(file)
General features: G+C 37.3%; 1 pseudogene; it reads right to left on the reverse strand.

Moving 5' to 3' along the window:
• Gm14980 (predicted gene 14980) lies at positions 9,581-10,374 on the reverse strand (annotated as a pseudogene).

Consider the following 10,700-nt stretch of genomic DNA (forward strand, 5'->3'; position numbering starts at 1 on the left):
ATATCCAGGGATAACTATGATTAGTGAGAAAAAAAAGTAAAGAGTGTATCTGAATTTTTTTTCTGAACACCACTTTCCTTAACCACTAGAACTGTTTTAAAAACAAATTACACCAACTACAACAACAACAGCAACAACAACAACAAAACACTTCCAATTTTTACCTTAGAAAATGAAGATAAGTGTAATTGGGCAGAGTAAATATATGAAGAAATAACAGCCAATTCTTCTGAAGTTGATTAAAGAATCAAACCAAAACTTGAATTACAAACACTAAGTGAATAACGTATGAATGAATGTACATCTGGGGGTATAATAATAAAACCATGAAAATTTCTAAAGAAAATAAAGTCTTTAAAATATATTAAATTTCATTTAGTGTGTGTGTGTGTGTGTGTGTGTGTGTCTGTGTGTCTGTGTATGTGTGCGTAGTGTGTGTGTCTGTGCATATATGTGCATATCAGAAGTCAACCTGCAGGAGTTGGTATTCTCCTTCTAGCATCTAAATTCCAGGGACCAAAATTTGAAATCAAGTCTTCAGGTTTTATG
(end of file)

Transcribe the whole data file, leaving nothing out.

General features: G+C 37.3%; 1 pseudogene; it reads right to left on the reverse strand.

Moving 5' to 3' along the window:
• Gm14980 (predicted gene 14980) lies at positions 9,581-10,374 on the reverse strand (annotated as a pseudogene).

Consider the following 10,700-nt stretch of genomic DNA (forward strand, 5'->3'; position numbering starts at 1 on the left):
ATATCCAGGGATAACTATGATTAGTGAGAAAAAAAAGTAAAGAGTGTATCTGAATTTTTTTTCTGAACACCACTTTCCTTAACCACTAGAACTGTTTTAAAAACAAATTACACCAACTACAACAACAACAGCAACAACAACAACAAAACACTTCCAATTTTTACCTTAGAAAATGAAGATAAGTGTAATTGGGCAGAGTAAATATATGAAGAAATAACAGCCAATTCTTCTGAAGTTGATTAAAGAATCAAACCAAAACTTGAATTACAAACACTAAGTGAATAACGTATGAATGAATGTACATCTGGGGGTATAATAATAAAACCATGAAAATTTCTAAAGAAAATAAAGTCTTTAAAATATATTAAATTTCATTTAGTGTGTGTGTGTGTGTGTGTGTGTGTGTCTGTGTGTCTGTGTATGTGTGCGTAGTGTGTGTGTCTGTGCATATATGTGCATATCAGAAGTCAACCTGCAGGAGTTGGTATTCTCCTTCTAGCATCTAAATTCCAGGGACCAAAATTTGAAATCAAGTCTTCAGGTTTTATG